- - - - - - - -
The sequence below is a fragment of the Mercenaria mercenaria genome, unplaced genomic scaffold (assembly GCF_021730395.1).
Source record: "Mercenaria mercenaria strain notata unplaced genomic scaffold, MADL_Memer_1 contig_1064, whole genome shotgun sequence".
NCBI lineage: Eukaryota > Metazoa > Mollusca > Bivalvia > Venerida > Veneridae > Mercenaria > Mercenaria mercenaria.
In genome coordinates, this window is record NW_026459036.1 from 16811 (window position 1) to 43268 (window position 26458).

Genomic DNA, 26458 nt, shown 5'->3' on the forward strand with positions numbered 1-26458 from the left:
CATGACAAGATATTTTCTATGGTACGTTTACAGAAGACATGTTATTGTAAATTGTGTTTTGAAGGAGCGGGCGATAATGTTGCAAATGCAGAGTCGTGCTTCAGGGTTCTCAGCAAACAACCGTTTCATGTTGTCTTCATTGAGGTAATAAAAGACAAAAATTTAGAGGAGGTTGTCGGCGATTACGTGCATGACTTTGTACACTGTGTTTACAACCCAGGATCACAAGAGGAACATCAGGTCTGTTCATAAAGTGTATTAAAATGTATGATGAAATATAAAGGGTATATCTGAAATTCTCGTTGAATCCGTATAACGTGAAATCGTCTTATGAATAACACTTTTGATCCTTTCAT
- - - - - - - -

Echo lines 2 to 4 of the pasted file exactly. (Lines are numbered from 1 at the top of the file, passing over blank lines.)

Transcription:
Source record: "Mercenaria mercenaria strain notata unplaced genomic scaffold, MADL_Memer_1 contig_1064, whole genome shotgun sequence".
NCBI lineage: Eukaryota > Metazoa > Mollusca > Bivalvia > Venerida > Veneridae > Mercenaria > Mercenaria mercenaria.
In genome coordinates, this window is record NW_026459036.1 from 16811 (window position 1) to 43268 (window position 26458).